WASHINGTON — The bewildering fight between the government and telemarketers over the national do-not-call list took another turn Monday when a second federal agency said it would enforce the program, promising that consumers would soon see some reduction in telephone sales pitches.
The Federal Communications Commission said it would seek fines of up to $120,000 against telemarketers each time they call people on the registry. The FCC got involved because the Federal Trade Commission, which is compiling the list and planned to enforce it, has been blocked by a federal judge.
The list of more than 50 million telephone numbers registered by people who don't want to hear from telemarketers is scheduled to go into effect Wednesday.
The public is being encouraged to continue signing up for the service and many telemarketers plan to respect the wishes of those on the list even while legal questions remain.
"One of the things we all need to do is take a deep breath," FCC Chairman Michael Powell said. "What you've got is virtually everyone in federal government here working to leave no avenue unexhausted to make sure the list works as fully as legally possible."
Prompted by two court rulings last week favoring telemarketers, seemingly every elected official in Washington has sought to show their commitment to the do-not-call list. Republicans and Democrats in Congress joined forces to pass a bill in near-record speed last week and President Bush signed it Monday.
The measure gives explicit authority to the FTC to set up and operate the do-not-call list, a distinction made moot by a court order that came down after Congress acted. Bush did not mention that.
"The public is understandably losing patience with these unwanted phone calls, unwanted intrusions," he said at a White House ceremony. "Given a choice, Americans prefer not to receive random sales pitches at all hours of the day. The American people should be free to restrict these calls."
The legislation came after U.S. District Judge Lee R. West in Oklahoma City ruled last week that the FTC lacked authority to run the registry.
At about the same time that Congress passed the bill Thursday, U.S. District Judge Edward W. Nottingham in Denver ruled the do-not-call list unconstitutional on free-speech grounds because it applied to calls from businesses but not charities. That decision blocked the FTC from enforcing the list. The FTC has asked the court to suspend its decision while the agency appeals.
Another court decision left the FCC free to act. A three-judge panel of the Denver-based 10th U.S. Circuit Court of Appeals on Friday denied a request from telemarketers to block the FCC's role in the registry.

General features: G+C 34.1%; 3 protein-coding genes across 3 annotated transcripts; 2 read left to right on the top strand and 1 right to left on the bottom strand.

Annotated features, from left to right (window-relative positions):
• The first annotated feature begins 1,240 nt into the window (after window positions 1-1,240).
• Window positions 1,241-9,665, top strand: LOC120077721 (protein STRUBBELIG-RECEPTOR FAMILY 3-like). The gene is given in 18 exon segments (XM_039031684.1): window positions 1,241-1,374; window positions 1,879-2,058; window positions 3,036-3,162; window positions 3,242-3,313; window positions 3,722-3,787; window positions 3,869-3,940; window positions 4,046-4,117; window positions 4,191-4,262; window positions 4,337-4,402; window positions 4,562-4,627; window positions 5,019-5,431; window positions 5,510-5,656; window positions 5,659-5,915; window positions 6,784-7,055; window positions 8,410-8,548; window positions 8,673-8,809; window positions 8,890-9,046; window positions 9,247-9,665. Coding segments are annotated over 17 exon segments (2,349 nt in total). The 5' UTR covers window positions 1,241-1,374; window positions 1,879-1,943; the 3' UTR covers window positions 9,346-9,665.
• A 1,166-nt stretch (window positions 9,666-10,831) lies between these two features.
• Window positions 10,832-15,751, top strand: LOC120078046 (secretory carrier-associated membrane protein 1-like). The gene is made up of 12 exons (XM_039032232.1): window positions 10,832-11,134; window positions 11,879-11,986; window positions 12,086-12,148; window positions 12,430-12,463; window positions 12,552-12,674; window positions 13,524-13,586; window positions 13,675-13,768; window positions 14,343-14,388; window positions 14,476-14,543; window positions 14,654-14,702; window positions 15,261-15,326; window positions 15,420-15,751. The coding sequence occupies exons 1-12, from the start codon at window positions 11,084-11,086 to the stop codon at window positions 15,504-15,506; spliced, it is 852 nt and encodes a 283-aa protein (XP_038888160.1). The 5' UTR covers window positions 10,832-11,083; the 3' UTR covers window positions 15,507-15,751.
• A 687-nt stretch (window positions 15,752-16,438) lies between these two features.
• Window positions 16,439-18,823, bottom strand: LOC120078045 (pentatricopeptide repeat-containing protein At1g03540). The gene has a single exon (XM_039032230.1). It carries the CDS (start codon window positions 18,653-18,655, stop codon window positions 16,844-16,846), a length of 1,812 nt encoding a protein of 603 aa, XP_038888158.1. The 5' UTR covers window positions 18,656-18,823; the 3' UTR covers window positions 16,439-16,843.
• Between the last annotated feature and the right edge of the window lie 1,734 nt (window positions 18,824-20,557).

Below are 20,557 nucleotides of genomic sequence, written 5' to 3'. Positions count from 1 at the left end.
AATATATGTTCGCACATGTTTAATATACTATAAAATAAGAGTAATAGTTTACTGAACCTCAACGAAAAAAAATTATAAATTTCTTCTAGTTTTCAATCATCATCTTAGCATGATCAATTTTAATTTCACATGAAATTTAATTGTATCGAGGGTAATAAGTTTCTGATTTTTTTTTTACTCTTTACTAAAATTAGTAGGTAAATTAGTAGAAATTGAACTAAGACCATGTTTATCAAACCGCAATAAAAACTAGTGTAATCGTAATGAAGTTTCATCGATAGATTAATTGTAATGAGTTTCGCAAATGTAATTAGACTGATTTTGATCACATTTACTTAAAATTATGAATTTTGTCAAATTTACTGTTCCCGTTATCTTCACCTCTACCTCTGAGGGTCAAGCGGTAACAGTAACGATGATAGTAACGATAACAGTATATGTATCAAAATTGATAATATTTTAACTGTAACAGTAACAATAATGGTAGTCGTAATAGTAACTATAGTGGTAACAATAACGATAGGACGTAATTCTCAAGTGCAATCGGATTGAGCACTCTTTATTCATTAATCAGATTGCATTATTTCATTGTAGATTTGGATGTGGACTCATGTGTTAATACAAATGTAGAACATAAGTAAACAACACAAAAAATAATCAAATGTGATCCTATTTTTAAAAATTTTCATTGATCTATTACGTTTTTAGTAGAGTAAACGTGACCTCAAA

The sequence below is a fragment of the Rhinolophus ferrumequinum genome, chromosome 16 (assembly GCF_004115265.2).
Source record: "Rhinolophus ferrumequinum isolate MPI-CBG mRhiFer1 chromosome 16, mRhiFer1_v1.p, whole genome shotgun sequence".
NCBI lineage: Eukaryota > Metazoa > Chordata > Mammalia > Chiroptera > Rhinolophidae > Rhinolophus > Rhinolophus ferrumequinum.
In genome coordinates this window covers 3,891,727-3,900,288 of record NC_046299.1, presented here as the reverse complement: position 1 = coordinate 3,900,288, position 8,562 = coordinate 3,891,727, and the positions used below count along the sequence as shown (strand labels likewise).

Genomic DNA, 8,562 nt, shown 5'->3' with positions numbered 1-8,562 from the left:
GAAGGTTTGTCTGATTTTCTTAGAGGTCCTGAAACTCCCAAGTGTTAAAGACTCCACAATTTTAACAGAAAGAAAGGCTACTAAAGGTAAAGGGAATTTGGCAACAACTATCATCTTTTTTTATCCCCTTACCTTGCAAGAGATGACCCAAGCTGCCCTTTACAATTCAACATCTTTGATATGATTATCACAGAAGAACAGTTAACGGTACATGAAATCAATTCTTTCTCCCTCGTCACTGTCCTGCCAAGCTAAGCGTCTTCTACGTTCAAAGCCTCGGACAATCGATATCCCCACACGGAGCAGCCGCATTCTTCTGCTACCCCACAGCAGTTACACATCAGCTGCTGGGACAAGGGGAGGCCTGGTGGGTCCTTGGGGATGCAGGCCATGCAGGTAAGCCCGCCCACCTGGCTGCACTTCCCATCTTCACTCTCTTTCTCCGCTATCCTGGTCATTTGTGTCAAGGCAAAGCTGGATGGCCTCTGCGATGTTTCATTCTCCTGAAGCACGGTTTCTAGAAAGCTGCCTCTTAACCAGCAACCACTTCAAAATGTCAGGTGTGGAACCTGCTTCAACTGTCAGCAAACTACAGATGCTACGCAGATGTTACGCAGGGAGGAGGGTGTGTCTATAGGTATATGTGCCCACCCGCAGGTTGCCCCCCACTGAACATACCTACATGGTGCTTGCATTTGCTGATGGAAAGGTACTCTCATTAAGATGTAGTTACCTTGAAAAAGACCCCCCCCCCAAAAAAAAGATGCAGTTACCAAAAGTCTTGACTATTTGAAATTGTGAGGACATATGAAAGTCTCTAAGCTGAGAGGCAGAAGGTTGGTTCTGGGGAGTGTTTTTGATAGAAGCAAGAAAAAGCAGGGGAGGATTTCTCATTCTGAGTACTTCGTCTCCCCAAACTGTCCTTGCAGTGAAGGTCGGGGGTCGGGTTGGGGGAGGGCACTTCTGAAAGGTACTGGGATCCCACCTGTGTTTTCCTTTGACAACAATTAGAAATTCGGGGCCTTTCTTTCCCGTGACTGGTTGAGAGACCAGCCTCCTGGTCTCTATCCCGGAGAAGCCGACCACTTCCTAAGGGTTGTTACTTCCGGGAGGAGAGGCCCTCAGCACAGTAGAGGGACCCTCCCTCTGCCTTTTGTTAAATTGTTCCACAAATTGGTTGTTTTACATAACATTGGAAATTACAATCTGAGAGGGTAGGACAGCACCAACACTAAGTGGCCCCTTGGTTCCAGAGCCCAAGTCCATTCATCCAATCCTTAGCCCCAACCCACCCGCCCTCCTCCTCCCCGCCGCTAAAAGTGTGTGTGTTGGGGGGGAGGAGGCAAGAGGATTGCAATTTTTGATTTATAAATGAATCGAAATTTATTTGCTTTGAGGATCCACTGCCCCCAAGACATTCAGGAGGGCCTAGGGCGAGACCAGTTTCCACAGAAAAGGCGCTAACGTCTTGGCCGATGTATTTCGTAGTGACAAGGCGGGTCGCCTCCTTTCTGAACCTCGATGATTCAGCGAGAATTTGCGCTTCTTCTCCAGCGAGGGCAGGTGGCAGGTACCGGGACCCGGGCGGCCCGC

On Monday, Supreme Court Justice Stephen Breyer refused to block that decision, but telemarketers could renew their request with another justice. If the Supreme Court grants the request to temporarily suspend the FCC's rules, both agencies would be blocked from enforcing the list.
The FTC says people can still sign up for the list and file complaints about telemarketer violations at www.donotcall.gov or by calling 1-888-382-1222.
FCC officials said complaints will be forwarded to their agency for enforcement. Consumers can also file complaints directly with the FCC by calling 1-888-225-5322.
The list was originally intended to block about 80 percent of telemarketing calls. Exemptions included calls from charities, pollsters and on behalf of politicians.
The largest telemarketer association, the Direct Marketing Association, has encouraged its members to comply with the list even while it fights it in court. Nearly 200 of the association's largest members have agreed.
The do-not-call list works by requiring telemarketers to pay for a copy of the list so they can know who to avoid calling. Many telemarketers have the list, but some do not and cannot obtain it since the FTC shut down that aspect of the program on Sunday in response to the court rulings.
Since the FCC can only penalize telemarketers who have gotten the list, the situation could leave holes in the FCC's enforcement ability, allowing some businesses to keep calling consumers without fear of reprisals.
Telemarketers are worried they could be penalized whether they have the list or not.
"This leaves marketers, especially small ones, who had waited to purchase the list, due to last week's legal decisions, or who had read statements from the FTC indicating that they may be able to receive it free of charge, in a catch-22," said Jerry Cerasale, a senior vice president with the Direct Marketing Association.